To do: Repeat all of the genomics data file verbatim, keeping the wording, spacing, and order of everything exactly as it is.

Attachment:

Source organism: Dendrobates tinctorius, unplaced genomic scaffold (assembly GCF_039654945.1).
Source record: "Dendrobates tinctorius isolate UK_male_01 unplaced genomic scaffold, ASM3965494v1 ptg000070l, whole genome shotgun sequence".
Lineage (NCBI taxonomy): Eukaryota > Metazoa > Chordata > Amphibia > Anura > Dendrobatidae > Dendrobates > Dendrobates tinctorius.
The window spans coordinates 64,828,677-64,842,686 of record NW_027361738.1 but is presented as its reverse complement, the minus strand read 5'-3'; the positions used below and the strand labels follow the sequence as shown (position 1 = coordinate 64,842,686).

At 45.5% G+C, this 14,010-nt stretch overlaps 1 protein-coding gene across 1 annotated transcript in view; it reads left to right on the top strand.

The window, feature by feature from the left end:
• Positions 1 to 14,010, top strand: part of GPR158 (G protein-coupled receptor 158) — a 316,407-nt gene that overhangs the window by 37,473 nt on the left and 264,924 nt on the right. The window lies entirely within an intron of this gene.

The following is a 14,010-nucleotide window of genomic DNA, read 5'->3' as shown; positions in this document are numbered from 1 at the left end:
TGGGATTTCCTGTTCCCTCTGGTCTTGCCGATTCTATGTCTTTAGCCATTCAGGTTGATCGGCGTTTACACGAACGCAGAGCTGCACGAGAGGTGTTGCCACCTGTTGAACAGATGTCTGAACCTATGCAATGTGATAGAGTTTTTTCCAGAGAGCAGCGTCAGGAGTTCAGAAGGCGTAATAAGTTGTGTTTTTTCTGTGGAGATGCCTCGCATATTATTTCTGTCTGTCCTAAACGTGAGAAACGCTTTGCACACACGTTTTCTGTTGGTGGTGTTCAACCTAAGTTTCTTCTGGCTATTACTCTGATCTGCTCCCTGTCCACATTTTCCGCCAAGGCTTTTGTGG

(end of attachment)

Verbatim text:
Source organism: Dendrobates tinctorius, unplaced genomic scaffold (assembly GCF_039654945.1).
Source record: "Dendrobates tinctorius isolate UK_male_01 unplaced genomic scaffold, ASM3965494v1 ptg000070l, whole genome shotgun sequence".
Lineage (NCBI taxonomy): Eukaryota > Metazoa > Chordata > Amphibia > Anura > Dendrobatidae > Dendrobates > Dendrobates tinctorius.
The window spans coordinates 64,828,677-64,842,686 of record NW_027361738.1 but is presented as its reverse complement, the minus strand read 5'-3'; the positions used below and the strand labels follow the sequence as shown (position 1 = coordinate 64,842,686).

At 45.5% G+C, this 14,010-nt stretch overlaps 1 protein-coding gene across 1 annotated transcript in view; it reads left to right on the top strand.

The window, feature by feature from the left end:
• Positions 1 to 14,010, top strand: part of GPR158 (G protein-coupled receptor 158) — a 316,407-nt gene that overhangs the window by 37,473 nt on the left and 264,924 nt on the right. The window lies entirely within an intron of this gene.

The following is a 14,010-nucleotide window of genomic DNA, read 5'->3' as shown; positions in this document are numbered from 1 at the left end:
TGGGATTTCCTGTTCCCTCTGGTCTTGCCGATTCTATGTCTTTAGCCATTCAGGTTGATCGGCGTTTACACGAACGCAGAGCTGCACGAGAGGTGTTGCCACCTGTTGAACAGATGTCTGAACCTATGCAATGTGATAGAGTTTTTTCCAGAGAGCAGCGTCAGGAGTTCAGAAGGCGTAATAAGTTGTGTTTTTTCTGTGGAGATGCCTCGCATATTATTTCTGTCTGTCCTAAACGTGAGAAACGCTTTGCACACACGTTTTCTGTTGGTGGTGTTCAACCTAAGTTTCTTCTGGCTATTACTCTGATCTGCTCCCTGTCCACATTTTCCGCCAAGGCTTTTGTGG